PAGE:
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House Contempt Vote Against The Attorney General: What You Need To Know

The House of Representatives is set to vote on a civil contempt resolution against Attorney General William Barr on Tuesday.
Win McNamee
Getty Images
The House of Representatives is set to vote on a civil contempt resolution against Attorney General William Barr on Tuesday.

The House of Representatives is expected to vote Tuesday on a civil contempt resolution against Attorney General William Barr and former White House counsel Don McGahn.

Here's what you need to know about what it means and how it came about:

Democrats vs. DOJ

Democrats, who control the majority in the House, want Barr to give them an unredacted copy of the report filed by former special counsel Robert Mueller on his Russia investigation.

They also want the underlying evidence that Mueller's office developed.

House Judiciary Committee Chairman Jerry Nadler, D-N.Y., issued a subpoena for the Mueller materials. Barr rejected it, recommending that President Trump withhold the documents under the doctrine of executive privilege, which lets a presidential administration conceal some of its internal workings.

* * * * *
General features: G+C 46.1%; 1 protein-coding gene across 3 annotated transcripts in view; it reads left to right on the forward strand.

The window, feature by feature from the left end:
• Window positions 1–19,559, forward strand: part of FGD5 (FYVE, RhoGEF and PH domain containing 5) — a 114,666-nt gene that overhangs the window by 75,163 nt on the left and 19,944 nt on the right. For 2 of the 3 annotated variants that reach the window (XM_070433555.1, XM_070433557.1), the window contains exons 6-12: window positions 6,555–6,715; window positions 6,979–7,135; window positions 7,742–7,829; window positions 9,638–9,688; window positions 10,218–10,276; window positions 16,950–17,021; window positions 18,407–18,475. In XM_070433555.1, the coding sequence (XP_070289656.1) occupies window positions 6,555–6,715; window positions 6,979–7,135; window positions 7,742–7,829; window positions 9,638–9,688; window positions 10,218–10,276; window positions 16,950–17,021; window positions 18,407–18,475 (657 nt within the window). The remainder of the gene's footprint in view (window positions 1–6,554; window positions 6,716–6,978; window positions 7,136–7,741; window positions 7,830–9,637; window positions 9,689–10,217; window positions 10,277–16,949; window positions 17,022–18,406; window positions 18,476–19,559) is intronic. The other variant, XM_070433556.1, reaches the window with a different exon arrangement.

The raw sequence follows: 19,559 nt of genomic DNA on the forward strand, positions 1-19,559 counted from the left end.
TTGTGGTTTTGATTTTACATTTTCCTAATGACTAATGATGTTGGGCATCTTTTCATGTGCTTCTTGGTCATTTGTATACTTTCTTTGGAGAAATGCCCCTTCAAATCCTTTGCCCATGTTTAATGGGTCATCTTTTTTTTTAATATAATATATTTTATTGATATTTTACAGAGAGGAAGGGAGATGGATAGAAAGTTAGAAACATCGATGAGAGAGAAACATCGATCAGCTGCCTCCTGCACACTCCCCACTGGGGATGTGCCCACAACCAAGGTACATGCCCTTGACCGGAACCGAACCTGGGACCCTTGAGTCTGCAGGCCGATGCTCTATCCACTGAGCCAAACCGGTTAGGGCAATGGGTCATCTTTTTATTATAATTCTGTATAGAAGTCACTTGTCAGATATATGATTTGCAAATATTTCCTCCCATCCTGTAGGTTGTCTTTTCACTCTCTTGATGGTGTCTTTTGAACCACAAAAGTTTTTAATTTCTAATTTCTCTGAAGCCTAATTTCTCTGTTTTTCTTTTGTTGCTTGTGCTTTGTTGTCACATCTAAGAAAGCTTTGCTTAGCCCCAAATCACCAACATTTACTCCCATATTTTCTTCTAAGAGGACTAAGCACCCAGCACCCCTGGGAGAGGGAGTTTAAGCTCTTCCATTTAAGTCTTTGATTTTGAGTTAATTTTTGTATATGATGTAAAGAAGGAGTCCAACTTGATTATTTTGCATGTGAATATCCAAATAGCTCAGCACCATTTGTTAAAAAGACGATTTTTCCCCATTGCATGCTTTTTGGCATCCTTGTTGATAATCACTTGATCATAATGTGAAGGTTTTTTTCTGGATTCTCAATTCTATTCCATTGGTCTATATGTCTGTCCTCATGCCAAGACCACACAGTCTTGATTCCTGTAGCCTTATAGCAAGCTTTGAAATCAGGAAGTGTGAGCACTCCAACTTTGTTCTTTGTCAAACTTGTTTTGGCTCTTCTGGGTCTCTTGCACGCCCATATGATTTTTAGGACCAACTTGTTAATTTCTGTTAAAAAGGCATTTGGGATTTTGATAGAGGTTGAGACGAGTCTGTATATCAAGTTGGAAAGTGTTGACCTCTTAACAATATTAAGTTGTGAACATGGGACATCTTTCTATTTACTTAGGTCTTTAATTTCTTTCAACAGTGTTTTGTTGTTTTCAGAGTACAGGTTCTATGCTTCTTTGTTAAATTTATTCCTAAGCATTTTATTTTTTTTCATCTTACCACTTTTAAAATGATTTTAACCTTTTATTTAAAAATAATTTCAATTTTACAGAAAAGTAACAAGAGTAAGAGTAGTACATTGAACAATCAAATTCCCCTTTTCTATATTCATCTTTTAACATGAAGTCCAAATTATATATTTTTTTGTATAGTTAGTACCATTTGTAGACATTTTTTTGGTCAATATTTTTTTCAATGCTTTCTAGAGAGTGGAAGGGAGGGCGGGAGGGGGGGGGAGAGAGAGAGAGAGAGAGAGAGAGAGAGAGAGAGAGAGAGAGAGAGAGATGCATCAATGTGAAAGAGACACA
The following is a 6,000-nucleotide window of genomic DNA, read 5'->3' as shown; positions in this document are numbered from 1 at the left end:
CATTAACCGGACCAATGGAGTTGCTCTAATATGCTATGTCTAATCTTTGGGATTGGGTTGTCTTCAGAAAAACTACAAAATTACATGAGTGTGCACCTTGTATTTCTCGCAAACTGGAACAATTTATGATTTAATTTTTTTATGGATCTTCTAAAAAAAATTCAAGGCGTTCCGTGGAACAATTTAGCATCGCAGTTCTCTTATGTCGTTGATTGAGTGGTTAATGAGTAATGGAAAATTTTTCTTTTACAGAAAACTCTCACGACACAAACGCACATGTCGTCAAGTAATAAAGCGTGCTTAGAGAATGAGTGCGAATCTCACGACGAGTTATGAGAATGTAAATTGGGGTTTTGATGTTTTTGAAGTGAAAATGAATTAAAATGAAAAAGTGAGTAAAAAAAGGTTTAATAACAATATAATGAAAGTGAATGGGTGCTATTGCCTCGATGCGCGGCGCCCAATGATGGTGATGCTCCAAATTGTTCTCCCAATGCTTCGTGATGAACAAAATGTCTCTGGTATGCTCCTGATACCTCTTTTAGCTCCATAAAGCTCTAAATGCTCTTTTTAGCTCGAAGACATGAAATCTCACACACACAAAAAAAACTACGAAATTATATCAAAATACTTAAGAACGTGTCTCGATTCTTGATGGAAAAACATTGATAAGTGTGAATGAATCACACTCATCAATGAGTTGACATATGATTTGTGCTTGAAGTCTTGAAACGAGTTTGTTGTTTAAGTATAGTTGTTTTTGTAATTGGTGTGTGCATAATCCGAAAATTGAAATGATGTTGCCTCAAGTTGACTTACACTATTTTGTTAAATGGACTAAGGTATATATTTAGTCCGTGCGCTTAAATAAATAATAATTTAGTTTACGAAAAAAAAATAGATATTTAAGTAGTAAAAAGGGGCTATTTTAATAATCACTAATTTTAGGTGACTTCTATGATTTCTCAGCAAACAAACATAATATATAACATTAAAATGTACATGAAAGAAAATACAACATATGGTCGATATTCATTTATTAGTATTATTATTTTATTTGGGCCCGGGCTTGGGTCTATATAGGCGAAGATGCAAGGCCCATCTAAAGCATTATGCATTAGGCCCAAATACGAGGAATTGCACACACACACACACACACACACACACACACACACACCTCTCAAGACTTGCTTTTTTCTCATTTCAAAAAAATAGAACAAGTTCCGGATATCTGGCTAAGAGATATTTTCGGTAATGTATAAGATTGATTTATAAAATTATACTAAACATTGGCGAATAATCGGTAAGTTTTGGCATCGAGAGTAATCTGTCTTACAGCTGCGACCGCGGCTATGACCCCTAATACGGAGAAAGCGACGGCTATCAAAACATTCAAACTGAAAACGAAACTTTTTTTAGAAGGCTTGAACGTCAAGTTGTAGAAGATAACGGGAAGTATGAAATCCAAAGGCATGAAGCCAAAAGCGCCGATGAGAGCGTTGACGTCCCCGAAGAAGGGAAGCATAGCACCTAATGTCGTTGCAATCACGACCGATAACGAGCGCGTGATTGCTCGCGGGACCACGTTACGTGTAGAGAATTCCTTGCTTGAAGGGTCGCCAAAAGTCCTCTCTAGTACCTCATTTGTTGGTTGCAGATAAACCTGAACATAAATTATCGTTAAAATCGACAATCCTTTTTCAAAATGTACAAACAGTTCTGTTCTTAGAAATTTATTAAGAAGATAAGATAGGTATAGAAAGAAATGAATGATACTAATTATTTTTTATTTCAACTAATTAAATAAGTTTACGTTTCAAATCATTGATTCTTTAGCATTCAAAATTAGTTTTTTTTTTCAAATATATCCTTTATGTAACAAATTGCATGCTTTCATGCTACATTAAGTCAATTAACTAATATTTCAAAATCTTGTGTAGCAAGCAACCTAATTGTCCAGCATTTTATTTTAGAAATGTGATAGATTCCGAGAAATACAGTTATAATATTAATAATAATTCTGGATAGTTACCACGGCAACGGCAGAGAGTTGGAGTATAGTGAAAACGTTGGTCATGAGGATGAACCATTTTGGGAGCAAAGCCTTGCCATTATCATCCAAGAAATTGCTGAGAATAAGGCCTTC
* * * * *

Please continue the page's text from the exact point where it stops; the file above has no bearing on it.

The McGahn materials

The White House also invoked executive privilege to shield McGahn from talking to Congress or giving up documents.

The former White House counsel is a key part of episodes uncovered by Mueller's investigators. In one, Trump asked McGahn to remove Mueller and then, later, the president asked McGahn to cover up the earlier request.

Vote expected Tuesday

Nadler's committee has voted on contempt and, on Tuesday, the matter goes before all the members of the House. If the measure passes, it will authorize a civil lawsuit on behalf of the House.

Committee chairmen and women also would become empowered to file their own lawsuits in order to seek documents or testimony in investigations into Trump and administration officials.

Democrats are expected to support it. Republicans, who are a minority in the House, will oppose it. In fact, some Republicans may walk out in protest.

What is contempt?

A committee can issue a subpoena that's supposed to force a witness to give information or appear to testify. If a subject still doesn't agree, then that committee, or the full chamber, can find them in contempt.

But it isn't like a finding of contempt in court, in which a judge can order someone jailed if she or he won't cooperate. Capitol Police officers probably will not kick down Barr's door and haul him off to jail. Instead, the contempt vote means the House can file a lawsuit in which it asks a judge to order Barr to comply.